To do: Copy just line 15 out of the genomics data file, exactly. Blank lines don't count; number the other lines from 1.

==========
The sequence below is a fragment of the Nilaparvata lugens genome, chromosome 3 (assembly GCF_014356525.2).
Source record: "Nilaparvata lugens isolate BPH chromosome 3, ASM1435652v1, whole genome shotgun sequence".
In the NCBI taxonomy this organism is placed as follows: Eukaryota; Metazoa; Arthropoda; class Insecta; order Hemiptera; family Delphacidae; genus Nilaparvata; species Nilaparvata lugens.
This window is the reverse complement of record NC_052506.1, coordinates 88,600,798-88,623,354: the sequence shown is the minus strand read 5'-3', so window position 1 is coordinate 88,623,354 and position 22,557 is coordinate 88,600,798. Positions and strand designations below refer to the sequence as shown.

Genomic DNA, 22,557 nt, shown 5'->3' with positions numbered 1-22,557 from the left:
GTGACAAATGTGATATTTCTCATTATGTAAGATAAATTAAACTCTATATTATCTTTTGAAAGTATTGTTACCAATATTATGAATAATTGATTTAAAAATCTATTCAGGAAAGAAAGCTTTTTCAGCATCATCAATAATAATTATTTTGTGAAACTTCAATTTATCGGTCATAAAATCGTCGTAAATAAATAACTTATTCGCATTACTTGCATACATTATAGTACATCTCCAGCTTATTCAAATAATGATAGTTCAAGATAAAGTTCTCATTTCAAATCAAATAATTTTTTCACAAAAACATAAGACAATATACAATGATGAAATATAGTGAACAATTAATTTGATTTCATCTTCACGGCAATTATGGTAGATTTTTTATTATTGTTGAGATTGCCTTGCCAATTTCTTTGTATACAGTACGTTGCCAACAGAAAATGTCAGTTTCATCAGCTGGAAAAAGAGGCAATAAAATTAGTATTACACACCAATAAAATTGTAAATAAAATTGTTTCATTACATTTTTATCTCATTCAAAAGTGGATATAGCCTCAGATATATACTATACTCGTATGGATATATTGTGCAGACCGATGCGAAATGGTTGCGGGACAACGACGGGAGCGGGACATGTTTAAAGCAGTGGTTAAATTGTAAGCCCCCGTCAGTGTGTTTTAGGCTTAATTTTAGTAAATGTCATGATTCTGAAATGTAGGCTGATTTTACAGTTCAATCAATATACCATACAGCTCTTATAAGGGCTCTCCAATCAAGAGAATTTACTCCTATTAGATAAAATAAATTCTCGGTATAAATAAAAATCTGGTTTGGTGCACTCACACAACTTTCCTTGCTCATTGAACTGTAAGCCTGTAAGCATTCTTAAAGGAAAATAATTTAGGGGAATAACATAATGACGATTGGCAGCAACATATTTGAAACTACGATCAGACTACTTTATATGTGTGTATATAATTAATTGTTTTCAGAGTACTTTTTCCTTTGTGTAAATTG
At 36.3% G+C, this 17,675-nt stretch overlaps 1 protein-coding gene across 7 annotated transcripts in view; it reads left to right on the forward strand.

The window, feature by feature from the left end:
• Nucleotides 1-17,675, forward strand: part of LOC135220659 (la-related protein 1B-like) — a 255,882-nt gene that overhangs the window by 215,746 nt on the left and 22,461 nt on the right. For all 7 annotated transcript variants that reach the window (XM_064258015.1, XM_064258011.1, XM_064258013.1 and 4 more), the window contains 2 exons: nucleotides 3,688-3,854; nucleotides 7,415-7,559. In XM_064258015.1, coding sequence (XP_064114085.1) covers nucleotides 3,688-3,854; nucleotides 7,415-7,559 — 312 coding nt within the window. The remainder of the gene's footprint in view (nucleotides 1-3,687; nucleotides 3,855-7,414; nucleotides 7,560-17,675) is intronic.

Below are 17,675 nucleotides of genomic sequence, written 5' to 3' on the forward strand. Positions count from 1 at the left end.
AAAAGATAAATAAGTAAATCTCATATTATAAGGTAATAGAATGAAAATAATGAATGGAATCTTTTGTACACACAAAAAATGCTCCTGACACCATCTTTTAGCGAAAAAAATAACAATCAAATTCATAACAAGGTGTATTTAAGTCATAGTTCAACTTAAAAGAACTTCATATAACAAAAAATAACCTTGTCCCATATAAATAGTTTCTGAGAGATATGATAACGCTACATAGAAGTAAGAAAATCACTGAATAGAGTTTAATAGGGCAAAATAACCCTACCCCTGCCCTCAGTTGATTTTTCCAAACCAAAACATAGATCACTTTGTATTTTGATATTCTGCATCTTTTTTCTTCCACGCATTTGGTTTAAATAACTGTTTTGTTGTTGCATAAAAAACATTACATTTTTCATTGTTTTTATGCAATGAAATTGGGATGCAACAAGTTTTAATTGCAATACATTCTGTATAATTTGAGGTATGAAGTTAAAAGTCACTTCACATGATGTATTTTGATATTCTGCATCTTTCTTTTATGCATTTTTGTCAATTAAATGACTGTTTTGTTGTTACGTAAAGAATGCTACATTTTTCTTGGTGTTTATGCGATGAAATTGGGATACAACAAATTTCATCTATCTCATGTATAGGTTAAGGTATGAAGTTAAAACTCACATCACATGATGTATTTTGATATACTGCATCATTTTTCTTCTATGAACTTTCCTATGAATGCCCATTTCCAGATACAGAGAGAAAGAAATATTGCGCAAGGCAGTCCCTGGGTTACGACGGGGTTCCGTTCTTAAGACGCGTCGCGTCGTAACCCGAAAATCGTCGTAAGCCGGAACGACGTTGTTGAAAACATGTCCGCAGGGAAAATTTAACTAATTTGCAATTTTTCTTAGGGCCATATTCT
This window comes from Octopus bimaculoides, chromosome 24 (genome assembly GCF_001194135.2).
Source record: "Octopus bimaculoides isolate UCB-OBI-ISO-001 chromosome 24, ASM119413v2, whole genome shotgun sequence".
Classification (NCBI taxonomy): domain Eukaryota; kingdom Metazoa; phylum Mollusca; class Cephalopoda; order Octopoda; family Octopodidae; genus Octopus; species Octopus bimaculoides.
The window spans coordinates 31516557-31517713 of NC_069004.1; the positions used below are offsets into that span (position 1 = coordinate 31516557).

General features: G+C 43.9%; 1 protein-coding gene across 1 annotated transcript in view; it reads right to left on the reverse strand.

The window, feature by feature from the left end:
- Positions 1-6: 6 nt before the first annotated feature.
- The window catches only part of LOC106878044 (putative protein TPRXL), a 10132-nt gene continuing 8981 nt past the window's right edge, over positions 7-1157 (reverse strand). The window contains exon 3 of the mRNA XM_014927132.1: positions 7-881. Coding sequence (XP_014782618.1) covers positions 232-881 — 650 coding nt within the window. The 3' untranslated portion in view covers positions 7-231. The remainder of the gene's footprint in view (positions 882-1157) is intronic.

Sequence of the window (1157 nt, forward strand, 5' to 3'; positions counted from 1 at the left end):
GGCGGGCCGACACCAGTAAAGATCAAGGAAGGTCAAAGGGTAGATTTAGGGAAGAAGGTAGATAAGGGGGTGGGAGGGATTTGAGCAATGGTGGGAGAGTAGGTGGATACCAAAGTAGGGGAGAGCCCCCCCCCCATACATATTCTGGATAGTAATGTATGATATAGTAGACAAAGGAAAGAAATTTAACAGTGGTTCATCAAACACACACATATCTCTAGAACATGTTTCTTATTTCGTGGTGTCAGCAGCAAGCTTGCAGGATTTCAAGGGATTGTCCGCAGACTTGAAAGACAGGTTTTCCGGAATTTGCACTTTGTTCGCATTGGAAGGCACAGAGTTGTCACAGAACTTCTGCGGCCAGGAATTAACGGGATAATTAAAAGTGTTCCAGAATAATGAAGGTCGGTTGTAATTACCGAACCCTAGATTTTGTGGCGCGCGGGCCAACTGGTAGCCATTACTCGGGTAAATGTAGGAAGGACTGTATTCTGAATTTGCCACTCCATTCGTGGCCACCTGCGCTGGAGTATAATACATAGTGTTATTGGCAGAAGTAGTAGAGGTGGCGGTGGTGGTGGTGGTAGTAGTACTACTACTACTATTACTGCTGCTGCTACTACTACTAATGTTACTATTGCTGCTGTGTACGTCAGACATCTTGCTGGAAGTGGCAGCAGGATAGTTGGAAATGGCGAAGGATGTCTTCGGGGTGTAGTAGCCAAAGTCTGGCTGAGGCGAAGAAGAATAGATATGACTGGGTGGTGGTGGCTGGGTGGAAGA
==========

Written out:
The window spans coordinates 31516557-31517713 of NC_069004.1; the positions used below are offsets into that span (position 1 = coordinate 31516557).